|Cassandra Hogue (left) with her sister, Caroline at LIVESTRONG event.|
Joan Didion wrote those words in her recent memoir, Blue Nights, about her 38-year-old daughter who was seriously ill. Those, too, were my thoughts when my 58-year-old healthy sister was diagnosed with an advanced form of cancer that was particularly difficult to treat.
“How can this be happening to her? How can this be happening to me? I cannot bear to lose my sister.”
I am certain every family member of a cancer survivor has had similar thoughts. For me, shock and fear predominated my emotions for three months after her diagnosis.
“How could her doctors have missed this? Why didn’t they find this sooner?”
For six months she had not been feeling well and was losing weight. I was outraged, disappointed, frightened. I didn’t voice this to my sister, but she knew how I felt, and I knew how she felt.
I tried to stay positive and stay focused on the tasks at hand. I began organizing her medical care. I made her appointments at Penn’s Abramson Cancer Center, where doctors thankfully saw her within two weeks. We waited for PET scan results to determine if the cancer had metastasized.
The next month was the seemingly endless round of medical tests, procedures, surgeries to insert a chemotherapy port and feeding tube and radiation therapy appointments. I did inordinate amounts of research to educate myself about the disease, the statistics, treatments, mortality rates, alternative therapies. I went to support groups and read up on caregiver roles, but I was still in shock, still expecting our special exemption from sickness and suffering.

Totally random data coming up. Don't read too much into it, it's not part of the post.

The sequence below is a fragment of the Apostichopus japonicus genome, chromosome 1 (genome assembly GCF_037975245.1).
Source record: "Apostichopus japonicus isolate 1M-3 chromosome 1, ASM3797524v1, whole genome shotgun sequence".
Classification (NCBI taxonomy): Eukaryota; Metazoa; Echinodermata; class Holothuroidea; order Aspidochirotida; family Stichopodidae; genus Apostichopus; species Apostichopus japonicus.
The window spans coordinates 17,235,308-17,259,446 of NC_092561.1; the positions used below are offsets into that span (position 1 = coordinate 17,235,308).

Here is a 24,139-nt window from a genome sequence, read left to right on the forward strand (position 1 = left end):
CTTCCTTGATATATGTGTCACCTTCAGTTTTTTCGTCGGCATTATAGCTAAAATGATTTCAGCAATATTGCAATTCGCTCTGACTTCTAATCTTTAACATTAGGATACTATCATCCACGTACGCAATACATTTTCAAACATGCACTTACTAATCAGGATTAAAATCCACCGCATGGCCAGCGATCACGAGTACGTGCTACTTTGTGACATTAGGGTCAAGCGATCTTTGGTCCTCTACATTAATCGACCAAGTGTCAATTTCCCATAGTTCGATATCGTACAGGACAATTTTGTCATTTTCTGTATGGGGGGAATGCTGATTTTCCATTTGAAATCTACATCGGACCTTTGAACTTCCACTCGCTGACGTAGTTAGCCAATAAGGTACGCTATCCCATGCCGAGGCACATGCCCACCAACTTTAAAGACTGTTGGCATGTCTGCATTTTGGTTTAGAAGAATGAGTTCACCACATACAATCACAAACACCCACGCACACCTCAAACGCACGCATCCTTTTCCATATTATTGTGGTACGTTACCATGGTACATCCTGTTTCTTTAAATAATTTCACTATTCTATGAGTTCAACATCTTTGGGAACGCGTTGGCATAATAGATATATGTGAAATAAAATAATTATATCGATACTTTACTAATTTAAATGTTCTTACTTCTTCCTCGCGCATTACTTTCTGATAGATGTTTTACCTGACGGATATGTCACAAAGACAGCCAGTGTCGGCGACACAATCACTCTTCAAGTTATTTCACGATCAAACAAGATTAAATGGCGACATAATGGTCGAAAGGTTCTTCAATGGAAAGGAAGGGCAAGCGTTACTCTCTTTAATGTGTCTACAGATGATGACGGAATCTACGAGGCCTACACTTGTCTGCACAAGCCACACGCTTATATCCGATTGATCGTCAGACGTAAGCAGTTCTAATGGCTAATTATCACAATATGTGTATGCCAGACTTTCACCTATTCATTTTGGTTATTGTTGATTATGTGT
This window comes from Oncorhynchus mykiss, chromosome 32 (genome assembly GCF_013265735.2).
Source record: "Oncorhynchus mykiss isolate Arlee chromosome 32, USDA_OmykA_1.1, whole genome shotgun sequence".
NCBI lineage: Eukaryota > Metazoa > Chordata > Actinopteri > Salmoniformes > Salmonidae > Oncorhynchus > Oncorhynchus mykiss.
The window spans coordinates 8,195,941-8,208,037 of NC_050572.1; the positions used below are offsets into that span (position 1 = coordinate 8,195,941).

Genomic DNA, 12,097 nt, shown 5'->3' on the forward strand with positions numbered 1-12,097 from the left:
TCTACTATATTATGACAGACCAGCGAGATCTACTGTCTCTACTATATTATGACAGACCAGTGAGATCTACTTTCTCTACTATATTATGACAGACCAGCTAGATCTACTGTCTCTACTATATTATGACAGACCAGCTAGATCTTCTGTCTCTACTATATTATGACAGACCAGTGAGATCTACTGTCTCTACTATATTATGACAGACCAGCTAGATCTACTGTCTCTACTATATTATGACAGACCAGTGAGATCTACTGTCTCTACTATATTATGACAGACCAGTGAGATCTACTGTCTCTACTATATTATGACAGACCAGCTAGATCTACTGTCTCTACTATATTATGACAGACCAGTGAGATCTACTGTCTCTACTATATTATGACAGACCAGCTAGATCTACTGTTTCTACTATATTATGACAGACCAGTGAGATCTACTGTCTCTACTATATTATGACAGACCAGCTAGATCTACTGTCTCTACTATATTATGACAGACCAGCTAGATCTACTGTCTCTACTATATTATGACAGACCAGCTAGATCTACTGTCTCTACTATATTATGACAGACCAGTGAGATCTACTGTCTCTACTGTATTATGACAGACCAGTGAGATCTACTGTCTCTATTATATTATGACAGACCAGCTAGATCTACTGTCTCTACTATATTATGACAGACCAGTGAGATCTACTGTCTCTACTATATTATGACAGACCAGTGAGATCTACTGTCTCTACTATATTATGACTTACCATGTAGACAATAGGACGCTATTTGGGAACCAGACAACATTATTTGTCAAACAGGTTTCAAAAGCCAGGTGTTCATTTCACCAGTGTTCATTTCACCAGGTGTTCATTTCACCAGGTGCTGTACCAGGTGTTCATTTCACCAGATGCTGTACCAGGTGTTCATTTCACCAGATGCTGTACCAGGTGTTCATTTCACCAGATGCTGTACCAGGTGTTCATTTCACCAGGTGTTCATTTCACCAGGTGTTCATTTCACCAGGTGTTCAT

My sister told me one night when we were having a long honest talk. “Let’s make a pact that we can always cry together,” she said.
I cried a lot in those three months.
But then, I unexpectedly turned a corner. Maybe I just exhausted that leg of the grief cycle. Who knows? I participated in the Philadelphia LIVESTRONG ™ Challenge Cycling event sponsored by the Lance Armstrong Foundation. More than 7,000 people participated – many of them cancer survivors, family members of cancer survivors or had lost loved ones too soon.
I talked to so many people that day. I heard many stories, so much suffering and so much strength. My sister came to every rest stop, with a great sign: “My sister is riding for me.” She had just started chemotherapy and radiation, and was wearing sun protection, but she looked great.
I had to just get back on the bike and finish the ride….no time for crying now.
And no special exemptions.
More next month…
Learn more about the LIVESTRONG ™ Cancer Survivorship Center at the Abramson Cancer Center.
Join the 2012 Penn Medicine/ CHOP LIVESTRONG ™ Challenge Team.